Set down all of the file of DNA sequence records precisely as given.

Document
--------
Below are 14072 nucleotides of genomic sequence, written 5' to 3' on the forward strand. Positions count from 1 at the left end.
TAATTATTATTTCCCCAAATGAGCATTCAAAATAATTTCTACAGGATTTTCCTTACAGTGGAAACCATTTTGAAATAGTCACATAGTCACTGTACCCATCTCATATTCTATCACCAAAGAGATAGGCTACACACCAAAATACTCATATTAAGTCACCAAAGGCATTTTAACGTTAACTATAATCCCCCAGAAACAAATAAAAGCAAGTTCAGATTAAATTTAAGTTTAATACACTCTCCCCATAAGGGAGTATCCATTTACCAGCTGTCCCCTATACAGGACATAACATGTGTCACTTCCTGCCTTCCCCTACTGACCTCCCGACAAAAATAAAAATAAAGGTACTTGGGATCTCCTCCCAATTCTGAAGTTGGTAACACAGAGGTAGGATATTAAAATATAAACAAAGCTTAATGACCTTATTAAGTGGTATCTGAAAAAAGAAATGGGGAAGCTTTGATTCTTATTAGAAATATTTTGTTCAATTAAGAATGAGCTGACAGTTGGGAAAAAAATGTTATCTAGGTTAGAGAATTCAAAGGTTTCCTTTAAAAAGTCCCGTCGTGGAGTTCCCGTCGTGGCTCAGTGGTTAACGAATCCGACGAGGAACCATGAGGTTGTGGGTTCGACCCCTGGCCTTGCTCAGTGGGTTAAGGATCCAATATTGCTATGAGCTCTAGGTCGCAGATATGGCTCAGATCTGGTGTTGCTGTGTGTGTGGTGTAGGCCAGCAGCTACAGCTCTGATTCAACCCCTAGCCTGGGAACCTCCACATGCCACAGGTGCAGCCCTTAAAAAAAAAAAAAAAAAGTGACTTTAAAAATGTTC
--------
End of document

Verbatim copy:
Below are 14072 nucleotides of genomic sequence, written 5' to 3' on the forward strand. Positions count from 1 at the left end.
TAATTATTATTTCCCCAAATGAGCATTCAAAATAATTTCTACAGGATTTTCCTTACAGTGGAAACCATTTTGAAATAGTCACATAGTCACTGTACCCATCTCATATTCTATCACCAAAGAGATAGGCTACACACCAAAATACTCATATTAAGTCACCAAAGGCATTTTAACGTTAACTATAATCCCCCAGAAACAAATAAAAGCAAGTTCAGATTAAATTTAAGTTTAATACACTCTCCCCATAAGGGAGTATCCATTTACCAGCTGTCCCCTATACAGGACATAACATGTGTCACTTCCTGCCTTCCCCTACTGACCTCCCGACAAAAATAAAAATAAAGGTACTTGGGATCTCCTCCCAATTCTGAAGTTGGTAACACAGAGGTAGGATATTAAAATATAAACAAAGCTTAATGACCTTATTAAGTGGTATCTGAAAAAAGAAATGGGGAAGCTTTGATTCTTATTAGAAATATTTTGTTCAATTAAGAATGAGCTGACAGTTGGGAAAAAAATGTTATCTAGGTTAGAGAATTCAAAGGTTTCCTTTAAAAAGTCCCGTCGTGGAGTTCCCGTCGTGGCTCAGTGGTTAACGAATCCGACGAGGAACCATGAGGTTGTGGGTTCGACCCCTGGCCTTGCTCAGTGGGTTAAGGATCCAATATTGCTATGAGCTCTAGGTCGCAGATATGGCTCAGATCTGGTGTTGCTGTGTGTGTGGTGTAGGCCAGCAGCTACAGCTCTGATTCAACCCCTAGCCTGGGAACCTCCACATGCCACAGGTGCAGCCCTTAAAAAAAAAAAAAAAAAGTGACTTTAAAAATGTTC